Normal parathyroid hormone responsiveness of bone-derived cells from a patient with pseudohypoparathyroidism

Sophia Ish-Shalom, Letitia G. Rao, Michael A. Levine, Donald Fraser, Sang W. Kooh, Robert G. Josse, Robert Mcbroom, Min Min Wong, Timothy M. Murray

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    39 Scopus citations


    Pseudohypoparathyroidism (PHP) is characterized by a lack of response to parathyroid hormone (PTH); however, normal skeletal responsiveness to PTH in some patients with PHP type Ia was previously suggested on the basis of clinical observations. To test this hypothesis, we measured cyclic adenosine monophosphate (cAMP) production in response to various agonists in bone- derived osteoblast-like (OBL) cells from trabecular explants obtained from an iliac crest biopsy of a 25-year-old woman with PHP. The patient was proved to have PHP type Ia on the basis of Albright's hereditary osteodystrophy and decreased activity of stimulatory guanine nucleotide-binding protein (G(s)) in erythrocytes. Responsiveness of the patient's OBL cells was compared with OBL cells from eight subjects aged 18-39 years who bad no evidence of metabolic bone disease. OBL cells from the patient responded to the following agonists (expressed in multiples of elevation of cAMP, stimulated/basal, mean ± SE, n = 3): PTH, 3.8 ± 0.3; forskolin, 8.2 ± 0.2; and cholera toxin, 56.8 ± 10.0. These responses were not significantly different from those of control OBL cells: PTH, 4.5 ± 1.1 (range 2.4-7.5); forskolin, 7.7 ± 1.4; and cholera toxin, 57.9 ± 16.2. The normal cholera toxin response indicated the presence of functional G(s). Bone cells from patients with PHP type Ia may exhibit a normal PTH receptor-coupled adenylyl cyclase system in vitro despite clinical evidence of impaired hormone-responsive adenylyl cyclase in other tissues, including the kidney. Skeletal responsiveness to PTH may explain the long periods of spontaneous normocalcemia observed in this patient.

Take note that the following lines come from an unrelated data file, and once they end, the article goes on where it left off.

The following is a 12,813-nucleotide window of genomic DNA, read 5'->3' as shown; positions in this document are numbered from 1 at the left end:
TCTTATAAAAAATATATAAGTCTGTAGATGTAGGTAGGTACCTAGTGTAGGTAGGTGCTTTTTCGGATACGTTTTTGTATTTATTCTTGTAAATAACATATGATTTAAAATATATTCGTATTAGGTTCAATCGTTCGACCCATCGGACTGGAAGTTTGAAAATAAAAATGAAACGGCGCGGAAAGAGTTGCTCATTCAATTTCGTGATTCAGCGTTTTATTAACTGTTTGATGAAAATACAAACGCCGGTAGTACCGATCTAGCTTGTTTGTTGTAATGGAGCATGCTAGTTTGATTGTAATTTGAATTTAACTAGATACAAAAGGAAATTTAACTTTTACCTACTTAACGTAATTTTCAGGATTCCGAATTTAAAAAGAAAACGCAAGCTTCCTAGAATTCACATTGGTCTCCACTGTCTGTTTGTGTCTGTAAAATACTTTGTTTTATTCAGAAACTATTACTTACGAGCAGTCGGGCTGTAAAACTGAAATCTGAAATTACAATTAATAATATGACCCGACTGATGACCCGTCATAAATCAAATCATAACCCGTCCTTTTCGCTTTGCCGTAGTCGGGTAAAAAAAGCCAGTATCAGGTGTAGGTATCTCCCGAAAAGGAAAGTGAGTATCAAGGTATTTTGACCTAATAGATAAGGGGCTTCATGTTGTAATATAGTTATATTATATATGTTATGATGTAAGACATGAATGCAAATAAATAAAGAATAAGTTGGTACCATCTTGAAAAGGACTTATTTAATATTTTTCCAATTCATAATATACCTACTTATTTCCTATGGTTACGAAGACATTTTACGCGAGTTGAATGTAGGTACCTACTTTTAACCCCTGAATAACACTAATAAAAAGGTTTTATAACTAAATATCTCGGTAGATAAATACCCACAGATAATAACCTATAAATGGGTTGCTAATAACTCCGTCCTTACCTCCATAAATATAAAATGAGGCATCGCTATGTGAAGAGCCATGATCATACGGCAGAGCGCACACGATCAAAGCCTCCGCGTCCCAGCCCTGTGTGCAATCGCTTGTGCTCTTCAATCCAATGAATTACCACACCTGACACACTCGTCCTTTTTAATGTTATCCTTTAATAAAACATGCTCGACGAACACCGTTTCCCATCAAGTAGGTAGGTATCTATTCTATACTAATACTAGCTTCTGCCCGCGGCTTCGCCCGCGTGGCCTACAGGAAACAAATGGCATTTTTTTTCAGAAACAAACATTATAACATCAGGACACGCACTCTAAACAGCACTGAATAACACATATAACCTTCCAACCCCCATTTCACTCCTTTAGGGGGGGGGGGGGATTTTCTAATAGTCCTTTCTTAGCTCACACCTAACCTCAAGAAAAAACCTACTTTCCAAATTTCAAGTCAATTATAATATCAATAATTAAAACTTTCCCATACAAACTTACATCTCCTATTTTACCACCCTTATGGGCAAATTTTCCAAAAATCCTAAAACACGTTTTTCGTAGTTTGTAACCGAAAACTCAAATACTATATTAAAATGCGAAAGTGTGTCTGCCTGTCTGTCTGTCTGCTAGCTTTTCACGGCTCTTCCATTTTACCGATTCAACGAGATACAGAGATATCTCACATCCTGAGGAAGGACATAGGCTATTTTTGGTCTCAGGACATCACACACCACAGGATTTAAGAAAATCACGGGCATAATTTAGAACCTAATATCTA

Original languageEnglish (US)
    Pages (from-to)8-14
    Number of pages7
    JournalJournal of Bone and Mineral Research
    Issue number1
    StatePublished - Jan 1996

    ASJC Scopus subject areas

    • Surgery


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